Greek observations

The ancient Greeks made more positive progress in practical astronomy. Eratosthenes, the librarian of Alexandria, pioneered the use of geometry in making calculations from astronomical observations. For instance, he calculated the earth’s circumference to be about 24,000 miles (38,600 kilometers)—close to the correct figure, 24,901.55 miles (40,075.16 kilometers), at the equator.
Hipparchus made an important contribution when in about 130 B.C. he used stereographic projection to make a map of the stars. This is a good method for translating the positions of stars, assumed to lie on a sphere, onto a plane surface because it results in relatively little distortion. Also, lines of azimuths are arcs of circles and hence easy to draw accurately. The method continued to be used to make star maps until the seventeenth century—for example, on the metal star maps of astrolabes. Hipparchus also compiled a star catalogue (later augmented by Ptolemy). From his many naked-eye observations he discovered that the celestial pole moves by a few minutes of arc over a period of several years, a phenomenon now called precession of the equinoxes. He also noted the corresponding slight annual recession of the vernal and autumnal equinoxes (the times of year when day and night are of equal length throughout the world).
Ptolemy was one of the last great ancient Greek astronomers. He made an enormous number of observations and recorded the positions of the stars in his famous Almagest, which he compiled in about A.D. 150. In this book, he also elaborated the geocentric theory of the universe and attempted to account for the motions of celestial objects. Like other Greek astronomers before him, he rejected the idea that the earth moves in space. He explained the apparently irregular motions of the planets by ascribing to them epicyclic orbits, in which each planet moves in a small circle around a point that itself moves around a larger circle. (The concept of epicyclic motion was originally developed in about 230 B.C. by Apollonius of Perga.) In this way, Ptolemy maintained the philosophical ideal of perfection, which dominated ancient Greek, and medieval, thought.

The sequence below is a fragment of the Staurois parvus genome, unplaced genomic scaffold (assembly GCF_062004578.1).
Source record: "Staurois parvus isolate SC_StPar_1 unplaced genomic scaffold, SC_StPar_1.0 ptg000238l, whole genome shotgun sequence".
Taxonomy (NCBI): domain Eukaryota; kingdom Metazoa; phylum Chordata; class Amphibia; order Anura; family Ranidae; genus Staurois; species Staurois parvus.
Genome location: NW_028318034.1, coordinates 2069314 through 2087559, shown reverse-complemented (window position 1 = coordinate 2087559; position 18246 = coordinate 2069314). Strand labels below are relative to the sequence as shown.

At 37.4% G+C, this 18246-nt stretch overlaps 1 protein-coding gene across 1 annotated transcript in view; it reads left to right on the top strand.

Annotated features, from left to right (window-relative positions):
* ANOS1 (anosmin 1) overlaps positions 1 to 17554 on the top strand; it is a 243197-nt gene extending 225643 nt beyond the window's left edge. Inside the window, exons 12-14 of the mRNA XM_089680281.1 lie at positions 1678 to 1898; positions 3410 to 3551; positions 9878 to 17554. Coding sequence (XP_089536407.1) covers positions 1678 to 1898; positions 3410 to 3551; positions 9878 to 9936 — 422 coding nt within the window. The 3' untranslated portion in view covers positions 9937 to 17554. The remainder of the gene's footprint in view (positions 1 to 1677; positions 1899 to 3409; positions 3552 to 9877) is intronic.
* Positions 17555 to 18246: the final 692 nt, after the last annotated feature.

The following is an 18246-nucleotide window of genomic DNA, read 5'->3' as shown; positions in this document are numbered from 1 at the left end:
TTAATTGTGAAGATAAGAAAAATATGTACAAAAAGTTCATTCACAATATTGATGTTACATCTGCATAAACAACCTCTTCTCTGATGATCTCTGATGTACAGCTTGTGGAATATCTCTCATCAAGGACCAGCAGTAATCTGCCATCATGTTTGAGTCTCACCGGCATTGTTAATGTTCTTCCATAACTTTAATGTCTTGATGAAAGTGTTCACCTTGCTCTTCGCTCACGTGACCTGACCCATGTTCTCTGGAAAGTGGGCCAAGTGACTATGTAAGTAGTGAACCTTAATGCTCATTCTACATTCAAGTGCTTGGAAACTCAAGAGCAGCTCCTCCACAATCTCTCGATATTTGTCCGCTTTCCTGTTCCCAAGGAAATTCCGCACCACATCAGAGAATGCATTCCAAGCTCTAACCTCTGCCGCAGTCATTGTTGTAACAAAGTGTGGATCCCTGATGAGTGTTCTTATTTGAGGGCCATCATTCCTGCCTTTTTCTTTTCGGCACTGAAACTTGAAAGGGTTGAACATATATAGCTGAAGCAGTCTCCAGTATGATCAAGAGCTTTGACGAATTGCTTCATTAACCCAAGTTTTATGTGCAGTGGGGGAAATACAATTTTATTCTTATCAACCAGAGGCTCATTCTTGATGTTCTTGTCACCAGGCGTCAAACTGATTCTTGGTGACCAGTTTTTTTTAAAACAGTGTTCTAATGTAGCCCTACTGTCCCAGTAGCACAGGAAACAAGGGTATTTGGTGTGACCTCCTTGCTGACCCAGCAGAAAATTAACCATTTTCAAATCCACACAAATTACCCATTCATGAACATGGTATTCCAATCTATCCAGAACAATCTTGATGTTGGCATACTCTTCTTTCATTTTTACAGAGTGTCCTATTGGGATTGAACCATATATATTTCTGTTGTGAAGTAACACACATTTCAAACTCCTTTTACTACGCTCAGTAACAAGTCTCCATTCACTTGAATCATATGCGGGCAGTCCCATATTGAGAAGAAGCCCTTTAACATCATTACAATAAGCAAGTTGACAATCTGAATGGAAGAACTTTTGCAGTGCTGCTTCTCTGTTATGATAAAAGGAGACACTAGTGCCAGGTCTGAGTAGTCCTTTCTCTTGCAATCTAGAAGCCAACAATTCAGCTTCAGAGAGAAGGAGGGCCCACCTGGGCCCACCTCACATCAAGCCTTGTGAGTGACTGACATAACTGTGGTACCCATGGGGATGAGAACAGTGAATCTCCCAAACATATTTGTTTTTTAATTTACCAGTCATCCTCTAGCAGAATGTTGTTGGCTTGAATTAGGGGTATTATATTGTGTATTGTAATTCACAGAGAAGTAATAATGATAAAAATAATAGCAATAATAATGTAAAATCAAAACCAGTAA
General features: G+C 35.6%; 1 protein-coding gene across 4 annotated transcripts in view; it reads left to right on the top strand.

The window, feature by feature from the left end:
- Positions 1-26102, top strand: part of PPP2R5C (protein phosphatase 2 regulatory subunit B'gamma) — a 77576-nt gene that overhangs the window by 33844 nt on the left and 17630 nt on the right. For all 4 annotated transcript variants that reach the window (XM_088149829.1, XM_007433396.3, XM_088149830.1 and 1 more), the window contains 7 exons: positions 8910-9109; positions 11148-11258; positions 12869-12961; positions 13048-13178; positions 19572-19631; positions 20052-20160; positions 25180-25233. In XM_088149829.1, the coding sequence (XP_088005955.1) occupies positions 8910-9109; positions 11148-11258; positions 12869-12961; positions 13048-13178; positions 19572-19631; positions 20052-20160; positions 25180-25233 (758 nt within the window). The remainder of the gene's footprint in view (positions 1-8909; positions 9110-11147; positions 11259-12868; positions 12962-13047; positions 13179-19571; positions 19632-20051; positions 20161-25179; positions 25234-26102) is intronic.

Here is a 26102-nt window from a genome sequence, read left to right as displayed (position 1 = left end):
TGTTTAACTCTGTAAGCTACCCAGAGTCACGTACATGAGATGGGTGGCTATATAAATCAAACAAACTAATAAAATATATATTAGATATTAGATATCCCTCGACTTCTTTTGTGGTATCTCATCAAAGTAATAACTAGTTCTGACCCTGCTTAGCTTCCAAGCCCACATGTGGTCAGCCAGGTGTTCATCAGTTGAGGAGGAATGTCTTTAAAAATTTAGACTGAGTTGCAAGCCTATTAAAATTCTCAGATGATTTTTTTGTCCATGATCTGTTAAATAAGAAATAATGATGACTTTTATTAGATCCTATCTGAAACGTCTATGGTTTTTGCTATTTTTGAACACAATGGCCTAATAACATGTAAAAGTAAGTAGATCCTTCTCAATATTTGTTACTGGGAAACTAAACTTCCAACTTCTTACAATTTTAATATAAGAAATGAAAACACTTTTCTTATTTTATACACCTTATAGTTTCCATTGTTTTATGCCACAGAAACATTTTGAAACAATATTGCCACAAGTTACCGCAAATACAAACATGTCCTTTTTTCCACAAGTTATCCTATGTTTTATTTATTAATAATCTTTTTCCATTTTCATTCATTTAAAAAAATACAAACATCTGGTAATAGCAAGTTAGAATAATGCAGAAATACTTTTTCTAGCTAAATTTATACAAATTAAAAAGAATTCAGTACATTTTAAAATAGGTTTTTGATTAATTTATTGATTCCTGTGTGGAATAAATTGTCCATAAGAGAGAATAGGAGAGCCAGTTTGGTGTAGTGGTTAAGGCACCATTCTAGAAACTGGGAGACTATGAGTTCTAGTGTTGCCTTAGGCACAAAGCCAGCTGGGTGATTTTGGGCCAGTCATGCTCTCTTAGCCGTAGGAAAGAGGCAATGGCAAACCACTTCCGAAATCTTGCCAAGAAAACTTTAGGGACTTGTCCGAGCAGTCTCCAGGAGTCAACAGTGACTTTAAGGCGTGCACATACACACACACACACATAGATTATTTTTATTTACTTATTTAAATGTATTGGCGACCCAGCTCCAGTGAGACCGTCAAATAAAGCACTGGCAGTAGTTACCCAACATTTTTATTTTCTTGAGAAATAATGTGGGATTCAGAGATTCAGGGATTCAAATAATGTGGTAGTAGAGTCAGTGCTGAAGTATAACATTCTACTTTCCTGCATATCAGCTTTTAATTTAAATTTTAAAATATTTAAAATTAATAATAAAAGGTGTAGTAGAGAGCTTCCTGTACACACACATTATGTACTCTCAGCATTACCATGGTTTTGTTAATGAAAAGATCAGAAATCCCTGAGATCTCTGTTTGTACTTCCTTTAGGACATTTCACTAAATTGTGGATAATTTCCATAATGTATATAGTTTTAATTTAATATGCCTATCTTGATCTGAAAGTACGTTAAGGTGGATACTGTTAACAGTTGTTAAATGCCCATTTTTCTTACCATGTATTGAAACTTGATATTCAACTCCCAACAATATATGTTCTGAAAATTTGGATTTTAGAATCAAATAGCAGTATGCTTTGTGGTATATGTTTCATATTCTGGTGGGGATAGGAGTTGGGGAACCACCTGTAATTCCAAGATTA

The astrolabez a type of star map, was developed by the ancient Greeks as a combination of three more primitive instruments: the armillary sphere, a skeleton celestial globe; the equinoctial armillary, a metal ring used to determine the arrival of the equinoxes; and the solstitial armillary, a series of scaled rings used to measure the altitude of the sun. Medieval astrolabes (one made in 1548 is shown at left) bore a stereographic projection of the celestial sphere. A typical astrolabe consists of a horizon circle graduated in degrees (or azimuths) from the north point, and star altitude circles. There is also a sighting bar to measure the altitudes of stars and other